Monday, January 19, 2015

Old Grand-Dad 114 Straight Kentucky Bourbon


It seems that Old Grand-Dad 114, distilled and bottled by Beam, has developed a bit of a cult following, at least among those bourbon drinkers that also peruse message boards.  I have frequently seen OGD114 lauded for being a good to great sipper at a very good price. 
 
After the holiday spending, an affordable sipper was just what was in store, so I finally grabbed one to see what all the fuss was about.  One such message boarder recommended that I open it and let it sit for a few days before trying.  I'm not one for such patience, though, so I cracked and poured.
 
My first drink was enjoyable, but not unlike most other lower-priced bourbons.  At a proof of 114 (as the name would imply), it had considerable burn, along with strong rye and oak flavors.  It was sweet up front, which made the burn easy to deal with, and made this an enjoyable drink.
 
I did let it sit for a couple days after that, however, just to see how things would change.  I was very pleasantly surprised at the transformation of the flavor in just a couple days.  While the oak and rye were still prominent and heavy on the tongue, they were complemented by a distinct cocoa butter taste that coated my mouth.  It remained very sweet, and in fact probably got a bit sweeter, adding a maple syrup flavor to the mix as well.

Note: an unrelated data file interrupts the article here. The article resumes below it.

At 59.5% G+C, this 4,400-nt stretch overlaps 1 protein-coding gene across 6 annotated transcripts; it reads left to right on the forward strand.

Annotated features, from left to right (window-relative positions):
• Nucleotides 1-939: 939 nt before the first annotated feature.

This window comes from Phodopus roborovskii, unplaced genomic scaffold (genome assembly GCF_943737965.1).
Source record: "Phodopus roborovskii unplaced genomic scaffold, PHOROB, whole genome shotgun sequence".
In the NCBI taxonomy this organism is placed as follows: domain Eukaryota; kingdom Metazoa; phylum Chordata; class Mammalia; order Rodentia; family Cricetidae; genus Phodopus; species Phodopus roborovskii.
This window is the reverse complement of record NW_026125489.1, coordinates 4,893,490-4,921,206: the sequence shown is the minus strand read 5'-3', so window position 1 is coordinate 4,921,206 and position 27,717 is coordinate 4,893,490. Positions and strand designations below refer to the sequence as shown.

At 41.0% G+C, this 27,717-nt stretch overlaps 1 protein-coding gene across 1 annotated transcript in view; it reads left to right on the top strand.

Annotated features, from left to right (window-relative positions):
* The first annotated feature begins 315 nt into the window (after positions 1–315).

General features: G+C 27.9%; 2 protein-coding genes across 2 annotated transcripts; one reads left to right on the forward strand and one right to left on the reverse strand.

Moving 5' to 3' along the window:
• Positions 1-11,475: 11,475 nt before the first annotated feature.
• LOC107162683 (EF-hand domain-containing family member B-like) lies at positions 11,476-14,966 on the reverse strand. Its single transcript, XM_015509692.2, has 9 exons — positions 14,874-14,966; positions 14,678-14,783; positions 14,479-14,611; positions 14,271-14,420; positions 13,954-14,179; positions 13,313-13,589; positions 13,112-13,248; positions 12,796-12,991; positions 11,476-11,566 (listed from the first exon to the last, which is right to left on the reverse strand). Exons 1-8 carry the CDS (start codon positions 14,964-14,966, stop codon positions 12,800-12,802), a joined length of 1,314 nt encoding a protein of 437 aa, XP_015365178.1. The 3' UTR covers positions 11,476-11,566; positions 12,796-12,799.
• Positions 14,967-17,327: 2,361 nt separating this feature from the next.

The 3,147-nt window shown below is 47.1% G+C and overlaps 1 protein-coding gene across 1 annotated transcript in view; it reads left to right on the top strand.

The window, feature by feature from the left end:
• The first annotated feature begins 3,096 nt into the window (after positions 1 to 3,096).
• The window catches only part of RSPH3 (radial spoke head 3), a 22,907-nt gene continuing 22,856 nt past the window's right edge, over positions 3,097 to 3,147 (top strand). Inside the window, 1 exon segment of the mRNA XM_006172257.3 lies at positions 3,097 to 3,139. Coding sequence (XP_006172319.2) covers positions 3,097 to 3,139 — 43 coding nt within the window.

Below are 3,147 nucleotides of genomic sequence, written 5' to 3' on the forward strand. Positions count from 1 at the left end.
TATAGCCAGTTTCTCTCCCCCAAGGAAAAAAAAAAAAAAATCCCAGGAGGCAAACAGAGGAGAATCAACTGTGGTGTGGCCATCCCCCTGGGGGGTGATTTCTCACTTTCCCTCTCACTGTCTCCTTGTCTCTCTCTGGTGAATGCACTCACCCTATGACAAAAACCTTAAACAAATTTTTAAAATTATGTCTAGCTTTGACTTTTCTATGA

The flavors did not necessarily blend together.  Rather, each flavor seemed to stand out on its own, in contrast with one another while at the same time going together perfectly.  It seems like a very ambiguous description, I know.  But so often when I drink bourbon I taste the common elements like the corn or the rye, along with hints of other flavors that are almost fleeting.  Here, I tasted oak, followed by what was certainly rye spices, all while distinctly noting the butteriness that lingered.
 
This is an excellent whiskey for what it is.  It's affordable because it's not overly complex or aged for many years.  But, as far as "affordable" whiskeys go, I'd put it right at the top.
 
Grade: B

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